Tokyo Drifter is the perfect example of the importantance color has in storytelling, so much so that if I turned off the subtitles I could probably still keep up with the overall plot, motivations and conflicts of the film. This has to be one of the greatest gangster movies of all time, an instant favorite. Good month so far haha.
A E S T H E T I C
This film gets hyped up too much. It is very pretty, the colors, sets, angles are all really good, but it isn't quite enough to make it the masterpiece people make it out to be. I should have seen it at the theater where I think it would really shine. I feel bad that Seijun had too throw in the theme song so many times as was required of him. It is rather grating. Like Austin mentioned, it begs to be paid attention to, but really doesn't give you enough to actually latch on or care.
Still. It really does have enough going on visually to make up for any shortcomings.
Surrealist (sort of) so bad that it's good movie. It has a special place in my heart and I'm definitely gonna buy it from the criterion collection.
Overall Enjoyment 8/10
I'm not sure if it's a mistranslation or if everyone is actually calling each other "Bro" all the time in the this film. Either way, it's freakin awesome.
I can always get drunk on this movie.
Offbeat. Jazzy. Cool. Timeless.
These are four words often used to describe Seijun Suzuki's filmography. They aren't exactly wrong, but they do the director justice as he has a lot more than bizarre storytelling and a radical eye for visuals in his arsenal. There's a real sense of freedom and intensity to the film's action oriented scenes, and the ones that provide what little information you can gather in a Suzuki film are still entirely engaging from the smallest elements. By the end, everything feels like a blur because of the fast-paced ride to the finale, but the viewers are more that pleased to hold on tight.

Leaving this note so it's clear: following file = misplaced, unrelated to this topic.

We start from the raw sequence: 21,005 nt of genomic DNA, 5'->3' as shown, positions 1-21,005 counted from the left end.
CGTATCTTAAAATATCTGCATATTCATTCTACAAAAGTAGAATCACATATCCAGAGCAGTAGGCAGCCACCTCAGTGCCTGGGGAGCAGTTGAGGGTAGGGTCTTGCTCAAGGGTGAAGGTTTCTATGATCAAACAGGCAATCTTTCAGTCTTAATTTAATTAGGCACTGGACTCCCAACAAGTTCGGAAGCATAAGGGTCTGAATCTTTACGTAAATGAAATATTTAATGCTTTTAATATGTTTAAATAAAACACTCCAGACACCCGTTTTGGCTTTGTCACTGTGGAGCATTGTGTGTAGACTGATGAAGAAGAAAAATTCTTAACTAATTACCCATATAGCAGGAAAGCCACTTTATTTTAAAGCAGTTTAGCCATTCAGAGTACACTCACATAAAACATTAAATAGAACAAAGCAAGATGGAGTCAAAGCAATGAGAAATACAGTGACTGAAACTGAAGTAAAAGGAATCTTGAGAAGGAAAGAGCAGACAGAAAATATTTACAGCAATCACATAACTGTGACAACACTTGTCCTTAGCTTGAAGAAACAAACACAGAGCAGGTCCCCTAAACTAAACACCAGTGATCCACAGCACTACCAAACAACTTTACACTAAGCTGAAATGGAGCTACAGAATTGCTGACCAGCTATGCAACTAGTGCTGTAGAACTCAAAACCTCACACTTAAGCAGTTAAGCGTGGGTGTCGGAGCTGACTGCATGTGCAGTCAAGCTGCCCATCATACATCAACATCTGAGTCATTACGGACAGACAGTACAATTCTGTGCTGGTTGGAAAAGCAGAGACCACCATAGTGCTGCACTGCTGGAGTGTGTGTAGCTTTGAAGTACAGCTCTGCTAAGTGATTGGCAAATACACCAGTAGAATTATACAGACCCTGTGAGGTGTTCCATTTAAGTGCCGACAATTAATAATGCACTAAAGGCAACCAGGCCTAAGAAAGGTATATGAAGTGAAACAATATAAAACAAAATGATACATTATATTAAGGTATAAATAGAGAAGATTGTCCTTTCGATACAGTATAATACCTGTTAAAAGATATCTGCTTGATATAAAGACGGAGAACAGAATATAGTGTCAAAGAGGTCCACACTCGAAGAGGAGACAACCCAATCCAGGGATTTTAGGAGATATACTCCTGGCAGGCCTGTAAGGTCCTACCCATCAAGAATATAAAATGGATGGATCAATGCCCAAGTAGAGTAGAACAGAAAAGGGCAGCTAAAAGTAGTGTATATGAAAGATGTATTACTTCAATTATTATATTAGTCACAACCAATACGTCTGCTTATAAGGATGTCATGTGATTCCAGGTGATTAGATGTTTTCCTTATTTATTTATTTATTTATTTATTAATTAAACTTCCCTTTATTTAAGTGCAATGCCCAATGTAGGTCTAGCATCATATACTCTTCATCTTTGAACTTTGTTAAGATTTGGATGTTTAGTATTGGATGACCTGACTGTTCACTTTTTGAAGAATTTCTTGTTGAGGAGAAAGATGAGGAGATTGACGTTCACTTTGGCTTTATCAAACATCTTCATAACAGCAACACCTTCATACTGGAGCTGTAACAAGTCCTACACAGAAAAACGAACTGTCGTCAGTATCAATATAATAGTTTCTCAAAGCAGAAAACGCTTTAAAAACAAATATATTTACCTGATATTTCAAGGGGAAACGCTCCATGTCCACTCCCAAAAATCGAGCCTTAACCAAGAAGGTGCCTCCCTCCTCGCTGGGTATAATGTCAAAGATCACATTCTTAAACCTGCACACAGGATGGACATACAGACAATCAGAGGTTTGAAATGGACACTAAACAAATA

Or that's how Branded to Kill operates, at least. Tokyo Drifter on the…
Short, kind of incoherent, formally all over the place while remaining committed to a vivid, idiosyncratic style. Everything you want from a good Minutemen album, basically.
Based af tbh
At one point this turns to Shane, times a million, in Japan. It's absurdly entertaining watching Tokyo Drifter's fictional societies of gangs flourishing in a modern era and the bombardment of awesome and nigh anachronistic action scenes that accompany it. The film's callously playful world of yakuza chivalry, men-with-no-name archetypes bound by personal systems of honor and pleasantly endearing companionship, and sense of feudalistic gangster civilization successfully continue and translate the legacy of American westerns and anti-westerns (I like how their distinguishability hardly matters anymore) into Japanese sensibilities. It's also an update of how Japanese samurai and anti-samurai films already did that; regardless, it's fun as hell watching this New Wave genre-fused anarchy (as exemplified by a glorious pub brawl…
UPDATED: October 21, 2016
The Criterion Collection is a video distribution company that sells "important classic and contemporary films" in…